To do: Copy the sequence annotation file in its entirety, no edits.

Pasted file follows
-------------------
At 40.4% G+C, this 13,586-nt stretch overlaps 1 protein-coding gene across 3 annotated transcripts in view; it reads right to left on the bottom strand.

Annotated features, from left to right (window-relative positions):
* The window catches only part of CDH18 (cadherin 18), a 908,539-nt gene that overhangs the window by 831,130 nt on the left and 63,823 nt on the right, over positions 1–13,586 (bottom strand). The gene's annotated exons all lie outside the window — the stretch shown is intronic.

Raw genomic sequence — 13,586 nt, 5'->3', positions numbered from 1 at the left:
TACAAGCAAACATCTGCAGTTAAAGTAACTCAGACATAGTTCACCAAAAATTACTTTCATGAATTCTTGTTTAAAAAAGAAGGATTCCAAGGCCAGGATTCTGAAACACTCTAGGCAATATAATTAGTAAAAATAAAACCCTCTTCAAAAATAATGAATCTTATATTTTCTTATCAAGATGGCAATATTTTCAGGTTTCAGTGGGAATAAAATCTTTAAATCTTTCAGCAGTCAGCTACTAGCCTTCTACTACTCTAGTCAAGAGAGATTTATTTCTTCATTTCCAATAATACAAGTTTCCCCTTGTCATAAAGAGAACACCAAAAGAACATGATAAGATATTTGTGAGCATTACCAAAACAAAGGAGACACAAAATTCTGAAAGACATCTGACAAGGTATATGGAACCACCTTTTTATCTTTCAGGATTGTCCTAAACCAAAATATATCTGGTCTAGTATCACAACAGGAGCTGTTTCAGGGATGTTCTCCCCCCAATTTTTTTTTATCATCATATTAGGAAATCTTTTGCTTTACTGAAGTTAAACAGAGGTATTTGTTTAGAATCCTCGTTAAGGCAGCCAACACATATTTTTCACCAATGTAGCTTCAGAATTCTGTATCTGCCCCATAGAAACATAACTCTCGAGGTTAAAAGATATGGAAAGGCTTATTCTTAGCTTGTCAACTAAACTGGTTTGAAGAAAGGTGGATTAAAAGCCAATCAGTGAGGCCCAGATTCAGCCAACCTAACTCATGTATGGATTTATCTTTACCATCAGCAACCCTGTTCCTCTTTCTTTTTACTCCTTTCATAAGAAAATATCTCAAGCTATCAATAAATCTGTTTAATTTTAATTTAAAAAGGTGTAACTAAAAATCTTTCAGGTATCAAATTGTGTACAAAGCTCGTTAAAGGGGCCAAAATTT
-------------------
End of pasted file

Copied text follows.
At 40.4% G+C, this 13,586-nt stretch overlaps 1 protein-coding gene across 3 annotated transcripts in view; it reads right to left on the bottom strand.

Annotated features, from left to right (window-relative positions):
* The window catches only part of CDH18 (cadherin 18), a 908,539-nt gene that overhangs the window by 831,130 nt on the left and 63,823 nt on the right, over positions 1–13,586 (bottom strand). The gene's annotated exons all lie outside the window — the stretch shown is intronic.

Raw genomic sequence — 13,586 nt, 5'->3', positions numbered from 1 at the left:
TACAAGCAAACATCTGCAGTTAAAGTAACTCAGACATAGTTCACCAAAAATTACTTTCATGAATTCTTGTTTAAAAAAGAAGGATTCCAAGGCCAGGATTCTGAAACACTCTAGGCAATATAATTAGTAAAAATAAAACCCTCTTCAAAAATAATGAATCTTATATTTTCTTATCAAGATGGCAATATTTTCAGGTTTCAGTGGGAATAAAATCTTTAAATCTTTCAGCAGTCAGCTACTAGCCTTCTACTACTCTAGTCAAGAGAGATTTATTTCTTCATTTCCAATAATACAAGTTTCCCCTTGTCATAAAGAGAACACCAAAAGAACATGATAAGATATTTGTGAGCATTACCAAAACAAAGGAGACACAAAATTCTGAAAGACATCTGACAAGGTATATGGAACCACCTTTTTATCTTTCAGGATTGTCCTAAACCAAAATATATCTGGTCTAGTATCACAACAGGAGCTGTTTCAGGGATGTTCTCCCCCCAATTTTTTTTTATCATCATATTAGGAAATCTTTTGCTTTACTGAAGTTAAACAGAGGTATTTGTTTAGAATCCTCGTTAAGGCAGCCAACACATATTTTTCACCAATGTAGCTTCAGAATTCTGTATCTGCCCCATAGAAACATAACTCTCGAGGTTAAAAGATATGGAAAGGCTTATTCTTAGCTTGTCAACTAAACTGGTTTGAAGAAAGGTGGATTAAAAGCCAATCAGTGAGGCCCAGATTCAGCCAACCTAACTCATGTATGGATTTATCTTTACCATCAGCAACCCTGTTCCTCTTTCTTTTTACTCCTTTCATAAGAAAATATCTCAAGCTATCAATAAATCTGTTTAATTTTAATTTAAAAAGGTGTAACTAAAAATCTTTCAGGTATCAAATTGTGTACAAAGCTCGTTAAAGGGGCCAAAATTT